Morris Brown president seeking accreditation for the financially troubled college

With a decade of fiscal woes, the HBCU is still trying to rise from the ashes and is seeking the key to federal help for its students

Morris Brown
(image courtesy of Morris Brown College)

The interim president of Morris Brown College in Atlanta told the student body and college supporters he will help the beleaguered school regain its accreditation.

Kevin James recently took the leadership position on March 1 and says he has plans to seek accreditation for the college from the Transnational Association of Christian Colleges and Schools (TRACS), a federally recognized accreditation organization, according to Gale Gay, a spokeswoman for the school.

“We will restore Morris Brown College,” James said in a meeting with supporters that was uploaded to the Morris Brown Facebook page this week, according to The Atlanta Journal Constitution. “We will be accredited within 12 to 18 months,” the James said to thunderous cheers from the crowd.

READ MORE: Morris Brown College proposes multimillion dollar deal to keep the HBCU afloat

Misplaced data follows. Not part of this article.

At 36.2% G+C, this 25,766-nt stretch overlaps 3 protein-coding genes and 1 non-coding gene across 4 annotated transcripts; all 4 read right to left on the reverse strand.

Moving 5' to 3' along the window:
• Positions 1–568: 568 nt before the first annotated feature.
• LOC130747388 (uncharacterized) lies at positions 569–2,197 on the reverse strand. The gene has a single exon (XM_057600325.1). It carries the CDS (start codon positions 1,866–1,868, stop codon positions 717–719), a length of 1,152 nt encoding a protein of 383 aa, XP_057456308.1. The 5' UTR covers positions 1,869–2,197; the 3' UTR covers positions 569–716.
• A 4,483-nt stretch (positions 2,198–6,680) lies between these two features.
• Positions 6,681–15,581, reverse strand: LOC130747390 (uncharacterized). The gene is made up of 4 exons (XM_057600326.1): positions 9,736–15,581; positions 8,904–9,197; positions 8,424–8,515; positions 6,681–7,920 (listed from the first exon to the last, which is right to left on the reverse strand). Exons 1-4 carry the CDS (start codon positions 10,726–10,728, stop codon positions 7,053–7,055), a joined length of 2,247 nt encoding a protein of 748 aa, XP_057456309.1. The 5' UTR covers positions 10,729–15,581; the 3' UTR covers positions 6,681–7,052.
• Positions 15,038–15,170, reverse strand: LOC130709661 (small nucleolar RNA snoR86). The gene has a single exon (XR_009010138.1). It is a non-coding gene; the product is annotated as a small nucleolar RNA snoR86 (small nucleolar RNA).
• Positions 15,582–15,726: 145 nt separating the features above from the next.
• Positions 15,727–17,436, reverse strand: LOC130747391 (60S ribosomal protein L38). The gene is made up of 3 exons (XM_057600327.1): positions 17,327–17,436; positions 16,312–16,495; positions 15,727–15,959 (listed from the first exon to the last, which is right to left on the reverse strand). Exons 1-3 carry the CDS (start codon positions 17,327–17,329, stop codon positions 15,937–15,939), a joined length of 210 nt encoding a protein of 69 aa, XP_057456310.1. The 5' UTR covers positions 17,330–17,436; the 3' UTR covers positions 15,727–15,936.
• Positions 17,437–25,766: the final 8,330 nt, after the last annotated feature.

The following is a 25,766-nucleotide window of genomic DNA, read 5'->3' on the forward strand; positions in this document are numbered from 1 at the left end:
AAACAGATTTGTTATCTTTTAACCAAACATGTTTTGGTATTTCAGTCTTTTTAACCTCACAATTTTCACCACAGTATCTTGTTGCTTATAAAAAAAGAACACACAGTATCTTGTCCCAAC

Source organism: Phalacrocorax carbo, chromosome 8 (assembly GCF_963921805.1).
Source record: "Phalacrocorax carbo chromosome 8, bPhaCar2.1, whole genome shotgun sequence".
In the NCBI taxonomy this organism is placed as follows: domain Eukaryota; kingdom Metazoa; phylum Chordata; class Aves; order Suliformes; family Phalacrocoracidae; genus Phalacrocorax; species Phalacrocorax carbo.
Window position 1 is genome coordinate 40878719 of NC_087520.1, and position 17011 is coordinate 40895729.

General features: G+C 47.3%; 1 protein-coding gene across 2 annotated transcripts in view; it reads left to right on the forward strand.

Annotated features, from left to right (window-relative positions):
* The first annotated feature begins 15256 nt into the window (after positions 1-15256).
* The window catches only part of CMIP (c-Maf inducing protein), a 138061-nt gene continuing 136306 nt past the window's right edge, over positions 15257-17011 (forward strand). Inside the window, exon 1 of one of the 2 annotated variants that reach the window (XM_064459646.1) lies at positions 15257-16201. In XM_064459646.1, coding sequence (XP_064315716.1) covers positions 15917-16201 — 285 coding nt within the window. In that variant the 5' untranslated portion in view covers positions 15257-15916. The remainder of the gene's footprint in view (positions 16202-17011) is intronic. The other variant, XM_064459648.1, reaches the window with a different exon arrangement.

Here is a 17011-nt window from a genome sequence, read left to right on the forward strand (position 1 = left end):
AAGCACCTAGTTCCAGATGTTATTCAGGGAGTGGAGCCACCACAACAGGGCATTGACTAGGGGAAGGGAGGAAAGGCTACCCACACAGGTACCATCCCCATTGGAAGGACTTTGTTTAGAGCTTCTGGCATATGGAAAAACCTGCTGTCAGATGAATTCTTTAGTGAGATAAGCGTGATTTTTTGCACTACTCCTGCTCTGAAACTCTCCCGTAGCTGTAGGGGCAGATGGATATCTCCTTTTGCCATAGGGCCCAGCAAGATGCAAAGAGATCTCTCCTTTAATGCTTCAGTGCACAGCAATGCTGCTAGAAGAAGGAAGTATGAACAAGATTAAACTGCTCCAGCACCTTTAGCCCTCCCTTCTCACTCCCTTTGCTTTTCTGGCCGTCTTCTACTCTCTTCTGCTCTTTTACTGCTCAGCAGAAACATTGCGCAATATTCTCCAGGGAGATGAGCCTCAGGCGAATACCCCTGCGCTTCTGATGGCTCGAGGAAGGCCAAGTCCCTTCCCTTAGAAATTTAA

James said Morris Brown would raise $5 million in six months through fundraising. So far this month, the school has raised $85,000. He asked alumni to dig deep and help their beloved college.

“If we don’t believe in us, why should anyone else?” he said, according to AJC.

Timothy Eaton, president of TRACS, confirmed to the AJC that Morris Brown has begun the process, sending over documents. A meeting has been scheduled in April. Eaton, who said the accreditation process generally takes at least three years to conclude, said among the areas the association will review during the accreditation process are the school’s leadership, finances, faculty, students and learning resources.

READ MORE: Morris Brown meltdown: Uncertain future for one of the nation’s oldest HBCUs

Founded in 1881 by the Georgia Conference of the African Methodist Episcopal Church, Morris Brown is the first HBCU in Georgia that was founded by African-Americans.

For more than a decade, Morris Brown has struggled financially. The school filed for Chapter 11 bankruptcy in 2012. Making matters worse, some college administrators were accused of committing fraud to try and keep the school financially afloat. Dolores Cross, a former president, pled guilty to embezzlement and received five years’ probation in 2007 which included a year of home confinement, according to the AJC.

By lacking accreditation, students at Morris Brown are not eligible to go after federal funding. Enrollment at the college once peaked at 2,700 students but is currently at 42 students, James told the newspaper.